Time. I hardly ever start if I don’t at least have an hour to write – with exceptions, such as just amending a sentence after I have thought about it when out running etc. If a story sears your soul, you HAVE to take that time, whenever, early mornings, after lunch or in the evening, when the children sleep, and you need to be serious about it and respect your creation. Yoga is my number two – only once I start my exercises, I realize how much my body has longed for them. It makes me happy and balanced and allows my mind to let go of the plot when it twists and turns like a caged weasel. I just received a really thick Yoga mat as a birthday present and it is lovely. A third ‘must’ is coffee! I have no expensive tap-dancing cake-baking musical-singing coffee machine though and I abhor Nespresso style tablets for how they pollute the planet. Be gone! No, I’m an instant girl, with lots and lots of hot milk added, to have a Café Crème. I call that ‘playing Paris’ as it reminds me of my student days in the French capital, when I sat for hours on end in cafes, people watching and making a café noisette last…

● Who do you admire most?

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I admire women with a seemingly small, personal courage that makes big waves – Rosa Parks is a firm favorite of mine. I admire women, who speak out for their gender, their issues and worries, against all odds and who are not afraid of being chastised by a male-dominated society, such as Ruth Bader Ginsburg. I admire women who by their cunning and patience out-maneuver a male dominated society or profession – think Angela Merkel. If only every country had someone so devoted, modest, and with cool intellect concluding the solution to a BIG problem, such as her, as a leader, we should be in less dire straits! So little wonder that I liked Catherine I: Tsarina is an historic novel, but in our age of female empowerment it feels shockingly modern and contemporary. Catherine is a woman who overcomes every obstacle, even if fate rages against her. Also, I am fascinated with Cinderella stories such as hers, as they speak of the strength of human nature and the will to survive. She was born as Marta, an illegitimate, illiterate daughter of a serf, and lower than the dirt between her toes. Every possible card in the world was stacked against her. But off she went and rose to the most unimaginable height of history: she was the first woman to be a crowned, reigning Empress of Russia, in her time the world’s largest realm. But not only her psychological strength is impressive, her physical condition, too: she bore the Tsar thirteen children only to see most of them die, she travelled with him all over Russia and Central Asia and accompanied him into the field. Even though she accepts his straying and his affairs, and she handles him with care and cunning, their relationship is also a very modern one: Peter the Great and her were lovers, yes, but above all they were great friends. He loved her practical jokes, her courage, and her level headedness. When we look at her portraits today, people might struggle to see her appeal – though her eyes sparkle with mischief and her mouth likes laughing. What else counts?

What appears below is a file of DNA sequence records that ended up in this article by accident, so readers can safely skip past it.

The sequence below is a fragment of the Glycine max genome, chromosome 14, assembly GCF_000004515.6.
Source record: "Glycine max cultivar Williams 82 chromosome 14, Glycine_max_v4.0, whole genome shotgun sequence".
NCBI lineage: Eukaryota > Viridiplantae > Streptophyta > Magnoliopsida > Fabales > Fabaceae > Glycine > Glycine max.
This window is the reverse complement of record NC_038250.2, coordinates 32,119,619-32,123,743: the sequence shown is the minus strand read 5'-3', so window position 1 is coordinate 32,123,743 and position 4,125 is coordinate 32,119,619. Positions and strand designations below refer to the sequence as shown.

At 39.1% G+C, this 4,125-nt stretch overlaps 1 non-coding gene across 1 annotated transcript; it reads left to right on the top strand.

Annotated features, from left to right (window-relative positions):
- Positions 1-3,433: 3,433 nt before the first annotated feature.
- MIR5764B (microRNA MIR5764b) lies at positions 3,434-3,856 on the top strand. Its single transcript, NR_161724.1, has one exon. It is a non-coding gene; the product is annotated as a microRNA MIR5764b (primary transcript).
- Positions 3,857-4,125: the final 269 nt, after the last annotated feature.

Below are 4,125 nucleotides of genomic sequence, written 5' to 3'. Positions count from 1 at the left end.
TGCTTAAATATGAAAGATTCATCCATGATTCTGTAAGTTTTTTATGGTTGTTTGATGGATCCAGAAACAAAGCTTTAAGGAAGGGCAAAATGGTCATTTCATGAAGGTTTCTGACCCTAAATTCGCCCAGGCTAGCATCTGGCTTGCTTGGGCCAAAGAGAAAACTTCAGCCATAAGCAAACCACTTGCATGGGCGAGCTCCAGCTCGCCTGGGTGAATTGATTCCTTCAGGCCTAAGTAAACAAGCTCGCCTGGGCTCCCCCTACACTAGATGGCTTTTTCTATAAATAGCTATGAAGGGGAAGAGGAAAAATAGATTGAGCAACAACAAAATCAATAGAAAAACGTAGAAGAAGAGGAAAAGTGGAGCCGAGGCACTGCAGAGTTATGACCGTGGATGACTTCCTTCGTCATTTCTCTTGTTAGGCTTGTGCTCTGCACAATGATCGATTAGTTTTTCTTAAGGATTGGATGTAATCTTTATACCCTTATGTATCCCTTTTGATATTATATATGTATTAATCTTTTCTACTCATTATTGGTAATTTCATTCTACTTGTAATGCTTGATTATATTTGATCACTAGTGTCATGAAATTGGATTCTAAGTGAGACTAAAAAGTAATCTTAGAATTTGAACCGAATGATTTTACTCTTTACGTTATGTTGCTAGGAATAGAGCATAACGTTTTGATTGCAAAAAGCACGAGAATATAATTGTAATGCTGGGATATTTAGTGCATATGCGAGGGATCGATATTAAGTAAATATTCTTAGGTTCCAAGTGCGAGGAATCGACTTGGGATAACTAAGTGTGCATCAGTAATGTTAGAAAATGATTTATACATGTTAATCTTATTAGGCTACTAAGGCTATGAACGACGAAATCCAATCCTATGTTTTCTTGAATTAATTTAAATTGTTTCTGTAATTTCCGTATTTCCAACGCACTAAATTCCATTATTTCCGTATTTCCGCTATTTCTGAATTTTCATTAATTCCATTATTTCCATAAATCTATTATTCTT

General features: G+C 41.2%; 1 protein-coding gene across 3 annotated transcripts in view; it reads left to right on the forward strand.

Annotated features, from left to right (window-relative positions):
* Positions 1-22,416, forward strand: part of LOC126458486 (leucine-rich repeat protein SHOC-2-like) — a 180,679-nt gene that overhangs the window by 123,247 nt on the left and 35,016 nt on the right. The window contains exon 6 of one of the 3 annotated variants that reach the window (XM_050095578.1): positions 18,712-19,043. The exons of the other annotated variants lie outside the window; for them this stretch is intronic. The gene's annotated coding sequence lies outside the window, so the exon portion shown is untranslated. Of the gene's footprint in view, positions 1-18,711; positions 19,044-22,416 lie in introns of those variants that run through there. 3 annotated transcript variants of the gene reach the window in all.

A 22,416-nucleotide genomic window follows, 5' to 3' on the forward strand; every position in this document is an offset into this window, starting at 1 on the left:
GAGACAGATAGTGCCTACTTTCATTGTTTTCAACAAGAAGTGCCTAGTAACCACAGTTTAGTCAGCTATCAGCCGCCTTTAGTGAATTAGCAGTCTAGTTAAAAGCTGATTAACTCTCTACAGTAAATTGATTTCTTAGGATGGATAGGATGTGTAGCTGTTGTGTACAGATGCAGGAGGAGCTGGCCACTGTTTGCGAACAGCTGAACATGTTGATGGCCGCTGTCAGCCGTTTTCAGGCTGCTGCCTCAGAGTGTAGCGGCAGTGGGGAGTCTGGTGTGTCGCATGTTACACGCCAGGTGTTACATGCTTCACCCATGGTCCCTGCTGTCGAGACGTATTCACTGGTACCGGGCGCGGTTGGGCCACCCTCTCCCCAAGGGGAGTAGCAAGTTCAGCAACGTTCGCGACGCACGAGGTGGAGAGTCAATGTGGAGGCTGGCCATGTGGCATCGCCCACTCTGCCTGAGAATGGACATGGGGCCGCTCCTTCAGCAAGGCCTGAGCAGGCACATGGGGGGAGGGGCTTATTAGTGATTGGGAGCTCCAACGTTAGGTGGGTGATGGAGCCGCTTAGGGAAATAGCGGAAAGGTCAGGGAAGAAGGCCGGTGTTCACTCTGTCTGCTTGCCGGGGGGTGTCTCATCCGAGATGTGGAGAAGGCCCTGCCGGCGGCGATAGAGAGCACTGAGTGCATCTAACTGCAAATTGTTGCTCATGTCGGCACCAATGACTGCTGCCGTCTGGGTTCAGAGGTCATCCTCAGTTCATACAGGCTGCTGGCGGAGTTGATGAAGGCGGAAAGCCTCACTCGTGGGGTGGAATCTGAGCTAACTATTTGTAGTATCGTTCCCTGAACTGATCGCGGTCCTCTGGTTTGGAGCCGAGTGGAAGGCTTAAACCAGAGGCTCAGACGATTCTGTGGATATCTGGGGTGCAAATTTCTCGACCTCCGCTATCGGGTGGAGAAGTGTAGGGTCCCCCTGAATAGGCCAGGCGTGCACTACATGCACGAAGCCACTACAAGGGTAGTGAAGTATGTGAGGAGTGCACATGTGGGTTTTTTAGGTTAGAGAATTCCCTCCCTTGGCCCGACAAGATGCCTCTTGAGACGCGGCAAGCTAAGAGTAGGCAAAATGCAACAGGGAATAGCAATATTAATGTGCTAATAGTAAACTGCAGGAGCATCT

● Where did you find inspiration to write Tsarina?

The fascinating story of Catherine I. of Russia had never left me, ever since I had first read about her when aged 13. In my parent’s library I had come across a book called ‘Germans and Russians’, charting the millennial history of those two people. Despite terrible tragedies and two horrendous wars, there is a deep fascination for each other. Two people that can toil and function to terrible ends, but who are equally endowed with an incredible soulfulness and depth, an innate understanding of beauty and life, of tragedy and fate. One chapter in ‘Germans and Russians’ was devoted to Catharine I: I think she is ‘my’ Tut-Ankh-Amun, as she was always there but had slid into the shadows of history. I was destined to find her, as when I had matured enough to REALLY write, I realized that amazingly enough, there was no book about her: no thesis, no biography, no novel, no nothing. BUT there were sources galore, and infinitely fascinating ones: early travel descriptions, such as the German Adam Olearius visiting Tsar Mikhail Romanov, letters of foreigners at the Russian Court such as Mrs Rondeau, watching Nureyev and Baryshnikov dance as well as the Dogma movie ‘The Ark’ and, last but not least, Prof. Lindsey Hughes FABULOUS tome ‘Russia in the time of Peter the Great’. I slid deeper and deeper into the strange, shocking, sensuous world that is the Russian Baroque, and the Russian soul. Seemingly insurmountable contrasts are casually combined and lived out without any qualms. This absoluteness is fascinating. I read for almost a year before writing my first word, immersing myself completely into her life and rise. I even watched read Russian myths and fairy tales, which tell you everything about the mindset and the imaginary of a people – an invaluable help. I love Baba Yaga’s house and certain turns of phrases – e.g. how the storyteller mostly eats honey in the end . The book is stuffed to the brim with soul, detail, and truth – and an attempted answer to the question: So, what was her life REALLY like? What makes the story extra special is the fact that she is a foreigner, as she was born a Baltic German. Thus, she observes the Russians with her own eyes – the reader is as fascinated by the opulence of the then Russian ruling class as much as